As a plant, cacao's roots have recently been traced back to the Amazon jungle in South America; the greatest genetic diversity of cacao trees is found in the Amazon, which points to this as being the original birthplace of cacao; and in 2018, traces of cacao were found in 5000 year old ceramic vessels in Ecuador.  It's possible that both the tree and the sacred traditions travelled north from the Amazon several thousand years ago. Indigenous peoples in South America do consume the fruits of the theobroma cacao tree, but they historically used the fermented pulp rather than the seeds, and any sacred rituals relating to drinks made from the seeds have long-since disappeared, although some contemporary South American cacao practitioners are now seeking to return these practices to their own countries, inspired by the surviving Mesoamerican traditions and resurgence. 

Buying ethical, fairly traded organic cacao varieties from Amazonian indigenous peoples is also a way to support communities who have faced genocide, the theft and destruction of their land, and pressure to work for the cocaine, logging and oil industries - so even though for some of these indigenous Amazonian cacao farmers, cacao may be more a cash crop than an ancestral medicine, they are still indigenous earth-honouring people, facing many of the same challenges as their fellow indigenas further north, so it's also certainly good to support them! This is why I still happily recommend the Ashaninka cacao from Forever Cacao.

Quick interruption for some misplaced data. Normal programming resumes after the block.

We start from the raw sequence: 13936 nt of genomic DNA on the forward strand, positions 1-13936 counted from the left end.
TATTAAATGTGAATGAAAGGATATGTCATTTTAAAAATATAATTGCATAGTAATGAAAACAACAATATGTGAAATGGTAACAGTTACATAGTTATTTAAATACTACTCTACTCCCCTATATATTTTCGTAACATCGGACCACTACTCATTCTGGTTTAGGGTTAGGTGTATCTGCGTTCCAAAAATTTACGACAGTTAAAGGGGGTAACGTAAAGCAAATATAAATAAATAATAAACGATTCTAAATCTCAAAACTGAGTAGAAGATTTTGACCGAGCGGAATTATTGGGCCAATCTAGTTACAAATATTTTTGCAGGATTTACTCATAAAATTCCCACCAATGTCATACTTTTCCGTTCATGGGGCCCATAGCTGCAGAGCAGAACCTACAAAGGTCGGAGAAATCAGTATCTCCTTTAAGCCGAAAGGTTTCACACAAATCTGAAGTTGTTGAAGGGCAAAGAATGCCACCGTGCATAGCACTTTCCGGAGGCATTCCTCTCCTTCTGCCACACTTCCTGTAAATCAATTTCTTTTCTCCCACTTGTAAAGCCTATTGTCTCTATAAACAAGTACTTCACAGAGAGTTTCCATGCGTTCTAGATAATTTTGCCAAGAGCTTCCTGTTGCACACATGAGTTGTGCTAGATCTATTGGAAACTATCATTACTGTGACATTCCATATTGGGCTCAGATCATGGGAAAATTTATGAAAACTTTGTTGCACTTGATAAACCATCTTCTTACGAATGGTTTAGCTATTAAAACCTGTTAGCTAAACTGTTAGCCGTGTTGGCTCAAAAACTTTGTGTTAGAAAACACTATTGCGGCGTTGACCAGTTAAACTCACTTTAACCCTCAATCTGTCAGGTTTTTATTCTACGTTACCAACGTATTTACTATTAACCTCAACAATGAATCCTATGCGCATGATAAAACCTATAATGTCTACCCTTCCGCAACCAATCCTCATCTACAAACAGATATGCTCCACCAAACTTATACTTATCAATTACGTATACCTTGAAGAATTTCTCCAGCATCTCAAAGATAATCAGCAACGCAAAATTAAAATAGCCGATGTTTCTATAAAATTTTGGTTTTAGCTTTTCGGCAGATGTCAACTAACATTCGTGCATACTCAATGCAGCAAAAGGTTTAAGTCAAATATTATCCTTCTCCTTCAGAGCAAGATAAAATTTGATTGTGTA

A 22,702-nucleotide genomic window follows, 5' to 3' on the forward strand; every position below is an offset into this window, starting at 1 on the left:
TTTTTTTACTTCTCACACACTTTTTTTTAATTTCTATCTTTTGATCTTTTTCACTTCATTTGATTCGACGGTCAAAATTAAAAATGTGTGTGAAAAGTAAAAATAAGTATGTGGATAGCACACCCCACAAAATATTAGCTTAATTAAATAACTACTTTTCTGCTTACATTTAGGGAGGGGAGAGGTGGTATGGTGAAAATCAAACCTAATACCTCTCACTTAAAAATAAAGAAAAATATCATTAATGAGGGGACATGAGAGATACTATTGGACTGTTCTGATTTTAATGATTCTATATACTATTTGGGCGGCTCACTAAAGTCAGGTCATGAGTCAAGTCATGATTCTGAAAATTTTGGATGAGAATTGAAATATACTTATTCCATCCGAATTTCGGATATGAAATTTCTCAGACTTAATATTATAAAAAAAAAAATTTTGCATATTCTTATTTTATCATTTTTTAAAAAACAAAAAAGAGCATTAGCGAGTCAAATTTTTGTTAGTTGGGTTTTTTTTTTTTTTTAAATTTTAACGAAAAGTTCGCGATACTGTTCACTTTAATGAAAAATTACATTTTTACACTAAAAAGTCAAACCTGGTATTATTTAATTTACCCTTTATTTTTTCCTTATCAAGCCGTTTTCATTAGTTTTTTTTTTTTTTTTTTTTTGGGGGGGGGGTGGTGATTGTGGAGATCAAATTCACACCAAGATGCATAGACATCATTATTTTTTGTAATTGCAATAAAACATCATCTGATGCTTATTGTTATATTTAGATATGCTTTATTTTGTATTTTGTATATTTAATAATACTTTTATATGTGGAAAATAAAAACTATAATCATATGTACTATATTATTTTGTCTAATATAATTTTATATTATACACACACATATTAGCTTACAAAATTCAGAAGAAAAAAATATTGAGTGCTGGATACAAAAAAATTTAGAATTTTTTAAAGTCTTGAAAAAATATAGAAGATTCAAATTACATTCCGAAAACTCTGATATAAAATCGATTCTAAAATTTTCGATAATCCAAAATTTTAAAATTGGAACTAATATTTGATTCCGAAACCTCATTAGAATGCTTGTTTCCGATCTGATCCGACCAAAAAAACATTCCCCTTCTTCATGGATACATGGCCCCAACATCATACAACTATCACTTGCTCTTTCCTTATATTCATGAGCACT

Cacao is essentially the most pure, raw form of chocolate, and comes from the seeds of a tree, Theobroma cacao,  which is indigenous to South and Central America. The cacao tree produces large, colourful pods containing fleshy pulp and large seeds, commonly known as cacao beans because of their size, though they are really a seed or nut, and they form the basis of chocolateCacao's status as both literal and symbolic food for the gods inspired its western scientific name, "Theobroma cacao" - in ancient Greek, "theo" = god  and "broma"= food"; "cacao" came from the Mayan word "ka'kau". (this also of course gives Theobromine, a cardiac stimulant, its name - it's found almost exclusively in cacao.) 

The Maya knew about cacao's curative properties; but, as with the ceremonial value of this plant, the nutritional power was unknown in the west for a long time, perhaps because until very recently, in most of the world, cacao was only consumed in its most processed form, after being fermented & heated, which destroys most of its nutrients, and then heavily processed. 


Besides having a subtle energetic quality which assists inner journeying, cacao is rich in nutrients; it's one of the most complex foods (as long as you consume the raw rather than heated & fermented form). 

Learn more:

What is "ceremonial-grade" cacao?

What happens in a cacao medicine circle?


Maya Cacao edited pic from True History